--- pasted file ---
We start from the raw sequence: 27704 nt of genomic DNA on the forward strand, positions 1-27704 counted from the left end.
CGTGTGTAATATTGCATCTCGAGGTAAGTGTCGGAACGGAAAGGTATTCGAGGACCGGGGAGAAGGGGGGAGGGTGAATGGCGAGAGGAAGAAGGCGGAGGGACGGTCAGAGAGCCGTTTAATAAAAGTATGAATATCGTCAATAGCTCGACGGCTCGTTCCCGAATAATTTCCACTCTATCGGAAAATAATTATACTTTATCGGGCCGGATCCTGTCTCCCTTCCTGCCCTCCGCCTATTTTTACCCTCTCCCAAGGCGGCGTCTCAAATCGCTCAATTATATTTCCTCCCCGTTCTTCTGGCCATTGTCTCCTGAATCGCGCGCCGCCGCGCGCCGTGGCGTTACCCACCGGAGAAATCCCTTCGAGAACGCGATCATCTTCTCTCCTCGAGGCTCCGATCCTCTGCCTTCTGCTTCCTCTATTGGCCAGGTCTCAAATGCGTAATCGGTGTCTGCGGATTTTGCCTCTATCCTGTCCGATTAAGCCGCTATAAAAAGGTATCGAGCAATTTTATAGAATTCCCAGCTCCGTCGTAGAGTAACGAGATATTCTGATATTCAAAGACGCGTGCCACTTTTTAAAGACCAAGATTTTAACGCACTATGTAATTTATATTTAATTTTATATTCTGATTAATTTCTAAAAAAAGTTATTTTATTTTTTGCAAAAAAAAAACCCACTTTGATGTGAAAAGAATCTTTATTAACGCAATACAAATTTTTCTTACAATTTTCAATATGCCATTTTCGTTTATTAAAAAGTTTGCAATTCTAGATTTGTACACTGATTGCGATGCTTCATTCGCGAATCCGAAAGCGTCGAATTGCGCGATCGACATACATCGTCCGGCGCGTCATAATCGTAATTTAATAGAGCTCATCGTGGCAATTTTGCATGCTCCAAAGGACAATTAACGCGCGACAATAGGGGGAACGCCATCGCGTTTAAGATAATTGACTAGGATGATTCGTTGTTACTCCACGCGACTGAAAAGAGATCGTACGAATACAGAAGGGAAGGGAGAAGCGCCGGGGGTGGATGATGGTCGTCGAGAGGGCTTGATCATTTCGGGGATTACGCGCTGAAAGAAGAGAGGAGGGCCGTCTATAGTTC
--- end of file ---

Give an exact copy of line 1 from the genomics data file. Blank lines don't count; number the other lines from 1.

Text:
We start from the raw sequence: 27704 nt of genomic DNA on the forward strand, positions 1-27704 counted from the left end.